When the Pilots staged a sick-out in early December without giving the airline’s management any notice, it not only cost the airline an estimated US$750,000, it effectively stranded 5,000 people over two days across the network of LIAT’s Caribbean destinations. Their action did not win them any friends, but it proved that LIAT is essential to inter-Caribbean travel. Over the last four years LIAT has moved a million passengers around the region. No other airline has been able to provide flights to LIAT’s network of destinations, some of which remain very marginal to its earnings.

The stranded passengers were understandably angry, and at airports across the region, they lambasted the airline. But, to be fair to LIAT’s management, there was nothing they could do if the Pilots gave them no notice whatsoever of their intended action. Whatever the merits of the Pilots’ grievance, the lack of notice is contrary to all best industrial relations practice, which requires that unions give management some warning of the action they contemplate, so that at least some modicum of arrangements could be made to cushion the blow. Instead, what LIAT experienced was the equivalent in the airline industry of a cluster bomb explosion. It was sudden and devastating.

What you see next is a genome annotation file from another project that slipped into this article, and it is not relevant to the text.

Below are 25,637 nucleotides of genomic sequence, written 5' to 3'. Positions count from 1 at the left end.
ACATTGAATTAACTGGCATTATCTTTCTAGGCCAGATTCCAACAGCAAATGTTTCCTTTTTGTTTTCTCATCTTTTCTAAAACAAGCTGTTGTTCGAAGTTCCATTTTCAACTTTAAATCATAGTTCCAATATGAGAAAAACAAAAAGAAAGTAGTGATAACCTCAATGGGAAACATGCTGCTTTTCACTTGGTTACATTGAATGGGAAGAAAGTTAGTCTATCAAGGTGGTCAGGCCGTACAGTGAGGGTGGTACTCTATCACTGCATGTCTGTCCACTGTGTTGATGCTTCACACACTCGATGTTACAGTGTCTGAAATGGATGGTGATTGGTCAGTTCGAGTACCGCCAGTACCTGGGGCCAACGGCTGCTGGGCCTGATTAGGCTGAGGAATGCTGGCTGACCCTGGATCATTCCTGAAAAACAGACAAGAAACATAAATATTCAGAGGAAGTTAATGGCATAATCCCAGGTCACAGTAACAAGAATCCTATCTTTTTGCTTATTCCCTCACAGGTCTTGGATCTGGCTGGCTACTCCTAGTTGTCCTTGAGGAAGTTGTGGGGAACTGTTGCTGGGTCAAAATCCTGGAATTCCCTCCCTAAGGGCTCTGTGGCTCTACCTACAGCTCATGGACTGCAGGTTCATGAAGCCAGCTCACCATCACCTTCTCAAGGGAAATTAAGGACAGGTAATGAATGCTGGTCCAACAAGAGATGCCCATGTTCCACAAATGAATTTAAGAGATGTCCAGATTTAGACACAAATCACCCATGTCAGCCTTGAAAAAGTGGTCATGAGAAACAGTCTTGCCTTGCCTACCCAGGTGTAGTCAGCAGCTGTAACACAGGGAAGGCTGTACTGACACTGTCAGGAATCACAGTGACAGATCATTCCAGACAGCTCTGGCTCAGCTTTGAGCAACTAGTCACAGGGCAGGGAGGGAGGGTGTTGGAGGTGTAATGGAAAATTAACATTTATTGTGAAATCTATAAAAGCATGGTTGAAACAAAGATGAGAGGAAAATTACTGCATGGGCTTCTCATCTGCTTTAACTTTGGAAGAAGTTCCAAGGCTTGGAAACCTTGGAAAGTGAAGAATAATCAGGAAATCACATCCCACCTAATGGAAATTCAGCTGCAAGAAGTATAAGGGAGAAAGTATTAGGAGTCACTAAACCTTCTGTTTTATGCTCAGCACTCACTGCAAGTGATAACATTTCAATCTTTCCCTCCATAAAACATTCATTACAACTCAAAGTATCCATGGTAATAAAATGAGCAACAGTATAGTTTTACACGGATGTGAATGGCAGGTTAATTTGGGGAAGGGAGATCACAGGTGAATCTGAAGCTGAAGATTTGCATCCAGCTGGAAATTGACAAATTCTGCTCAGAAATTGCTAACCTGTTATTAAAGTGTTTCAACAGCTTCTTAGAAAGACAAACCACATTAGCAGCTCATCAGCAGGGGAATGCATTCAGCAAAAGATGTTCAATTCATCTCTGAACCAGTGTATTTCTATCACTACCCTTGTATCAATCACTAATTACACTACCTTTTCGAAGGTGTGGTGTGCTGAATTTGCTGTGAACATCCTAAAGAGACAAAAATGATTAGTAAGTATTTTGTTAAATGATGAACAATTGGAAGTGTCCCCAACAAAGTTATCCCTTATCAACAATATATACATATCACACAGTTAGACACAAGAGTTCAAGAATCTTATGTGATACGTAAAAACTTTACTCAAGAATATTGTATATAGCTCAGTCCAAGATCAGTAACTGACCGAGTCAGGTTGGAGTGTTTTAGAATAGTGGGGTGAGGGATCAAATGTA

To add to LIAT’s woes, the Trinidad and Tobago airline, Caribbean Airlines (CAL), is planning to compete against LIAT by flying most of LIAT’s routes beginning early next year. CAL will be doing so on a most advantageous playing field; for, while CAL is paying only US$50 for a barrel of oil based on a huge subsidy from the Trinidad and Tobago government, LIAT is paying US$120 for the same barrel. LIAT’s fuel costs account for 30 percent of the airline’s costs. Even if CAL gives up the oil subsidy from January 1st, 2013, as its Chairman recently said it would do, LIAT would be hard pressed to continue competing with CAL throughout 2012. At no point has CAL’s Board under its current Chairman sought to explore a partnership or joint venture arrangement with LIAT.